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ariel sharon

  • Sharon Gets His Unity Coalition — but Some Ask How Long It Can Last

    After months of parliamentary showdowns and back-room bargaining, Israeli Prime Minister Ariel Sharon has finally cobbled together the coalition government crucial for his Gaza withdrawal plan. The alliance between the ruling center-right Likud Party, center-left Labor Party and fervently Orthodox United Torah Judaism bloc was sworn in Monday, shortly after Mahmoud Abbas was elected Palestinian… More ▸

  • Boost for Ariel Sharon Seen As Religious Party Joins Coalition

    Israeli Prime Minister Ariel Sharon took a step this week that appears to boost his plan to withdraw from the Gaza Strip and parts of the West Bank. Ironically, that step was taken when Sharon convinced United Torah Judaism, a religious political party that opposes his withdrawal plan, to join his national unity government. “I… More ▸

  • In Speech, Sharon Makes Pitch for Rapprochement with Palestinians

    If, indeed, it was the Jewish state’s version of the State of the Union address, then things are good and getting better. But there was more than just self-congratulation to Ariel Sharon’s closing address Thursday to the annual strategy conference known simply as the Herzliya Conference: It also was the Israeli prime minister’s chance to… More ▸

  • Looking Toward Disengagement, Sharon and Peres Are Talking Unity

    With an eye toward withdrawing Israel from the Gaza Strip and parts of the West Bank, Ariel Sharon and Shimon Peres, lifelong friends and career rivals, are back at their old game of government building. Negotiators for Prime Minister Sharon and opposition leader Peres met Sunday for what looked to be a very short round… More ▸

  • In Key Party Vote, Sharon Gains Backing to Add Labor to Government

    If Prime Minister Ariel Sharon needed confirmation that most Israelis back his disengagement plan, he got it from his own Likud Party. Reversing earlier party opposition, the Likud Central Committee voted Thursday to allow Sharon to enter coalition talks with the opposition Labor Party in a bid to avert elections that would derail slated withdrawals… More ▸

  • Setting Their Sights on Stability, Sharon, Mubarak Bury the Hatchet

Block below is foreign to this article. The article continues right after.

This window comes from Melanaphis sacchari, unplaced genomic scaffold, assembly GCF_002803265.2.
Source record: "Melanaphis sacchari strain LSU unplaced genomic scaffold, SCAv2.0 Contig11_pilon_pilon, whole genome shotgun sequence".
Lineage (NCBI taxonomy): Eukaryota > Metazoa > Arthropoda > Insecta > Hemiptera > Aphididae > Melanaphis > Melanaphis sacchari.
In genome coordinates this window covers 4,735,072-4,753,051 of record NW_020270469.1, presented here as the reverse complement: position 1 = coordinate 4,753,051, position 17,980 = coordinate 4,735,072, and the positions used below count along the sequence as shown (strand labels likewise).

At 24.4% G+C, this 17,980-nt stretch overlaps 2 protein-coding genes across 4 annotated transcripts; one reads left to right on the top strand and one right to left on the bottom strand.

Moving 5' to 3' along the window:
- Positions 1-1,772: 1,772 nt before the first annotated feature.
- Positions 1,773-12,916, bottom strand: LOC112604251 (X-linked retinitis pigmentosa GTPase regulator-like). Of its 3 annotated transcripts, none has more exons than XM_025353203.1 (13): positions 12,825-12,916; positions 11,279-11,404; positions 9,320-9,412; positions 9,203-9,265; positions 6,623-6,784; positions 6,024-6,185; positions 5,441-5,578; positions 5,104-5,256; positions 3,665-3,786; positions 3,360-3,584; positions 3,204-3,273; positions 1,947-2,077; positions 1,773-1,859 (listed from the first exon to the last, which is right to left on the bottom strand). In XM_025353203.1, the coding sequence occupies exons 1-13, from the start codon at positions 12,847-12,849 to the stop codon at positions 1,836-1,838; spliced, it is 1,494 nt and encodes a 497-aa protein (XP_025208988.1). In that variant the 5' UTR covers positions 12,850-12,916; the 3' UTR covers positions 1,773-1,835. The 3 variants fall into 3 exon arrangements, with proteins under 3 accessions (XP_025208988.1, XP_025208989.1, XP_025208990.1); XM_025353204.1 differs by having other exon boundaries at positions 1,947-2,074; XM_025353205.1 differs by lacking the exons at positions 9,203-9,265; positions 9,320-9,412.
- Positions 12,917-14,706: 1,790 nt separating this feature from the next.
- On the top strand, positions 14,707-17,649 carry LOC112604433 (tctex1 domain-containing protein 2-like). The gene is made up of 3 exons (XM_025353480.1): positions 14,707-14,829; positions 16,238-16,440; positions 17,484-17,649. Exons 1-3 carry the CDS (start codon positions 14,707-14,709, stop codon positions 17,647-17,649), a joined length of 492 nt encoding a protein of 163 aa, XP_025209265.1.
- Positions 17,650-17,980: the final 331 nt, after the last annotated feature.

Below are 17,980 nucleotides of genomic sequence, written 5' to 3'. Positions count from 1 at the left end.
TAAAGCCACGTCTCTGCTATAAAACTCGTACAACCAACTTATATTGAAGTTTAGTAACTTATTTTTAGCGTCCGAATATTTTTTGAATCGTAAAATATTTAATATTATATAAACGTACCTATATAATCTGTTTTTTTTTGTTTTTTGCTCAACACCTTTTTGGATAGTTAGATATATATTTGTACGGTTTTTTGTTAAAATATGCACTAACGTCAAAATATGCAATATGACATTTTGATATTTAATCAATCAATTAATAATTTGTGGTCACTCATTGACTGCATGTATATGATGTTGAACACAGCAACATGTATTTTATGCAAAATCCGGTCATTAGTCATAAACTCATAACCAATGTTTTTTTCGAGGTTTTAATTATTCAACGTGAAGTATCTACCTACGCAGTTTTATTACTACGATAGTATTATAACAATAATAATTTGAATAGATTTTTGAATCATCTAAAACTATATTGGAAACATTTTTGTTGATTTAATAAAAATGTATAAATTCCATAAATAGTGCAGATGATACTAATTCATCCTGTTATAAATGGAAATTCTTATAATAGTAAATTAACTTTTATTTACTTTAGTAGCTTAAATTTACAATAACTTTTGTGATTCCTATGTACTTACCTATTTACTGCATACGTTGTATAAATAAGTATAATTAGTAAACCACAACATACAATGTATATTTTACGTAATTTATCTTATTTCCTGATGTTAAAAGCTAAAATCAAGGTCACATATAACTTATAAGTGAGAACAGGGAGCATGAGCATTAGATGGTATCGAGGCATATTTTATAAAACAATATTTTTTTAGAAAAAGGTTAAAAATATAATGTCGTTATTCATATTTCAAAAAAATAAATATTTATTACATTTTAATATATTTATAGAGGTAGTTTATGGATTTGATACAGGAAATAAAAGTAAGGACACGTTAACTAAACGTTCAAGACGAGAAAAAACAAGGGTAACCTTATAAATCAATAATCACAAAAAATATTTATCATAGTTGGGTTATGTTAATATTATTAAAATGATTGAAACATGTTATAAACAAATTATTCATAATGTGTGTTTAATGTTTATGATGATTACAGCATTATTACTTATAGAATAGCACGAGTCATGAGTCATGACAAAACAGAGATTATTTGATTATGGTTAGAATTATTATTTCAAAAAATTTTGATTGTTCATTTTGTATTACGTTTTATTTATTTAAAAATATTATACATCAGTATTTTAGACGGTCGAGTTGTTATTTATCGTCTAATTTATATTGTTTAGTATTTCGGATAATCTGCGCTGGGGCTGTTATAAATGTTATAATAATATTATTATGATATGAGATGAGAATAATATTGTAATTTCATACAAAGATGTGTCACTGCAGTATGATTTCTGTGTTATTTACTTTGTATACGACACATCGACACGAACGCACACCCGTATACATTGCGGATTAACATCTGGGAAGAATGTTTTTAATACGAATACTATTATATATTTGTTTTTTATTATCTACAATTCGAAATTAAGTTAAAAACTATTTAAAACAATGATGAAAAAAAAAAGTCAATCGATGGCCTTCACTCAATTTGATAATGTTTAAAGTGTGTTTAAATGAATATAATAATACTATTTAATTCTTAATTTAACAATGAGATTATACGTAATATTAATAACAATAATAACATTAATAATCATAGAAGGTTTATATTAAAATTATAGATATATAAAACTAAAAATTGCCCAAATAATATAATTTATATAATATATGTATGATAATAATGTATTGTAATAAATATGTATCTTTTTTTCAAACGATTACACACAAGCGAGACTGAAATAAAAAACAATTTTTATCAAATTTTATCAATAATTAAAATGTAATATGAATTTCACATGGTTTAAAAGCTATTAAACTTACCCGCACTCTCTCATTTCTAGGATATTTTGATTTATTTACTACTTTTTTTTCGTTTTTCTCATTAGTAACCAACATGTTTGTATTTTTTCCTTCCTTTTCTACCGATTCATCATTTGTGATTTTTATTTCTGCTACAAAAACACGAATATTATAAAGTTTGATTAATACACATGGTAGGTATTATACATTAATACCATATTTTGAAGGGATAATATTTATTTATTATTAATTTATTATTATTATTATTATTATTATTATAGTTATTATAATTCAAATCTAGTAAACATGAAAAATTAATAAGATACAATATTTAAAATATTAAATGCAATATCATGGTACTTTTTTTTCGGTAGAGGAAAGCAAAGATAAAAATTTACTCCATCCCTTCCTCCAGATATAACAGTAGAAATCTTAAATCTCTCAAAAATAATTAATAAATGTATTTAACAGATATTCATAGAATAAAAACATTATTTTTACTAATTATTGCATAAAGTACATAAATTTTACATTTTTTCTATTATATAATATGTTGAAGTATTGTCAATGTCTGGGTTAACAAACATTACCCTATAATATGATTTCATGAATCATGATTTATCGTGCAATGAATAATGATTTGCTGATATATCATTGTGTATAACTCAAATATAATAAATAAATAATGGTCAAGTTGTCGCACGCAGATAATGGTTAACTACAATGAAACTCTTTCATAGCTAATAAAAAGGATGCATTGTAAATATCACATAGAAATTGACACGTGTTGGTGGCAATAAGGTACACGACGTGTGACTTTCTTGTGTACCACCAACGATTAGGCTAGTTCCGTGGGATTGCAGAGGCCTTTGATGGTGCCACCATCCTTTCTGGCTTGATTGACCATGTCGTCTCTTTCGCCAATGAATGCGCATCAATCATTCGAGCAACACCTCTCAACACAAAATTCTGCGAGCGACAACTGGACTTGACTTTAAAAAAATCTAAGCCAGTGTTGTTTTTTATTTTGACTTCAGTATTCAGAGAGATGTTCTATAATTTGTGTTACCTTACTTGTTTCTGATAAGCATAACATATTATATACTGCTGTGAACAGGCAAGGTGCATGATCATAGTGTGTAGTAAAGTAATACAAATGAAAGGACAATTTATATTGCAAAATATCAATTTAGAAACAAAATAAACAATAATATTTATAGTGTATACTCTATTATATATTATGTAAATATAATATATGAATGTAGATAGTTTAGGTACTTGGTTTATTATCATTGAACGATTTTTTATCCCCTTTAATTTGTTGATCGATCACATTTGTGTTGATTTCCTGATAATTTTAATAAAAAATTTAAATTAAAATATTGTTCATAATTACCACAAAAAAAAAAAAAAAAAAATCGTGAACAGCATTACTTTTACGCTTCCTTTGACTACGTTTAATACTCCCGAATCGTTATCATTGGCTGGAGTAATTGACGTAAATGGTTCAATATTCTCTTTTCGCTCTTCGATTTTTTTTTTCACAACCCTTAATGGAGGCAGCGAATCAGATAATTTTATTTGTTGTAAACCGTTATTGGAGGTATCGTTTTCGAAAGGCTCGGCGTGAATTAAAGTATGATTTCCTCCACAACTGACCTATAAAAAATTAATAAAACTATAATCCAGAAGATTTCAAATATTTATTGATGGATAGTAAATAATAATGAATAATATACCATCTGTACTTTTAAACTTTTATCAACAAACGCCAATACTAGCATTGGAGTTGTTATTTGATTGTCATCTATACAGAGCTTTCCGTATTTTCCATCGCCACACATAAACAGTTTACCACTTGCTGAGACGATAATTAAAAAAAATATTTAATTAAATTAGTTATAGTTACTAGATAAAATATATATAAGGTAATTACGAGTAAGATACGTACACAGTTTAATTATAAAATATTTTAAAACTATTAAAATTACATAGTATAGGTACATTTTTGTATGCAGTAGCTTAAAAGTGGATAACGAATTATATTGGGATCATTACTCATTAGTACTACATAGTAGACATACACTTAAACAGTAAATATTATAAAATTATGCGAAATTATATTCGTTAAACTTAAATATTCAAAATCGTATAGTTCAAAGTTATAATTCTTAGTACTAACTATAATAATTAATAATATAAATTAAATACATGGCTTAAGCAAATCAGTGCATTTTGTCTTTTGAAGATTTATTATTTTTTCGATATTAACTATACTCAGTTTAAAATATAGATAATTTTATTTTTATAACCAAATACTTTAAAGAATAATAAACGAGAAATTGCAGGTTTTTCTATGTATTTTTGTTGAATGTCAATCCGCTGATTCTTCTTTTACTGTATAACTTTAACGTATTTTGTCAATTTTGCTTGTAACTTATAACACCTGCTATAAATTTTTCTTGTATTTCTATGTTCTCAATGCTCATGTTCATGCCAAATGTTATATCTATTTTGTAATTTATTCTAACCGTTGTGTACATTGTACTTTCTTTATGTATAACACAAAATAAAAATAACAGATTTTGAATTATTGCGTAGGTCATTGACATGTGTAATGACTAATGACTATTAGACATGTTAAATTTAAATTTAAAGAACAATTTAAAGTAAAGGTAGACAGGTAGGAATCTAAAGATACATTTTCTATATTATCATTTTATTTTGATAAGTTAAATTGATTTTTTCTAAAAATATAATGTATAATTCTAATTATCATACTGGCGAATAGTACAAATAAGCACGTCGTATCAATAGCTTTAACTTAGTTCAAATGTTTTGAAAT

Twice in the past three months, the already fragile relationship between Israel and Egypt seemed to head south. On Oct. 7, Egyptian security forces failed to prevent the deadly bombing of a hotel in the Sinai resort town of Taba that killed 32, including 12 Israelis — and then they delayed rescue workers for hours…. More ▸

  • For Sharon, Likud Support is Key to Unity Government, Peace Progress

    Convinced that 2005 will be a year of great peace opportunities, Israeli Prime Minister Ariel Sharon is throwing his considerable political weight behind a coalition with the Labor Party. Sharon sees a Likud-Labor partnership, bolstered by at least one fervently Orthodox party, as the ideal tool for carrying through his disengagement plan and beyond. To… More ▸

  • Sharon Fires Shinui over Budget Vote, and Now Must Shore Up Government

    On the cusp of one of the stormiest years in Israel’s history, Prime Minister Ariel Sharon is scrambling to keep his government afloat. Sharon on Wednesday fired ministers from the Shinui Party, his main coalition partner, after the secularist party blocked the 2005 budget to protest funding slated for religious groups. That left Sharon in… More ▸

  • Syria Continues to Call for Talks, but Sharon Camp Isn’t Buying It

    Syria’s President Bashar Assad is proving to be as stubborn a character as his father. But where Assad senior showed his obduracy by refusing to make concessions for peace, the younger Assad shows his by continually pushing for peace talks — or at least saying he wants them. Indeed, despite repeated failures to elicit a… More ▸

  • With Victory in Key Party Vote, Sharon Ups Diplomatic Prospects

    After a string of embarrassing defeats in his own party, Prime Minister Ariel Sharon’s victory in the election of key Likud officers raises the chances that he will be able to broaden his government and push through a promised withdrawal from the West Bank and Gaza Strip — though it’s still not certain. Likud rebels,… More ▸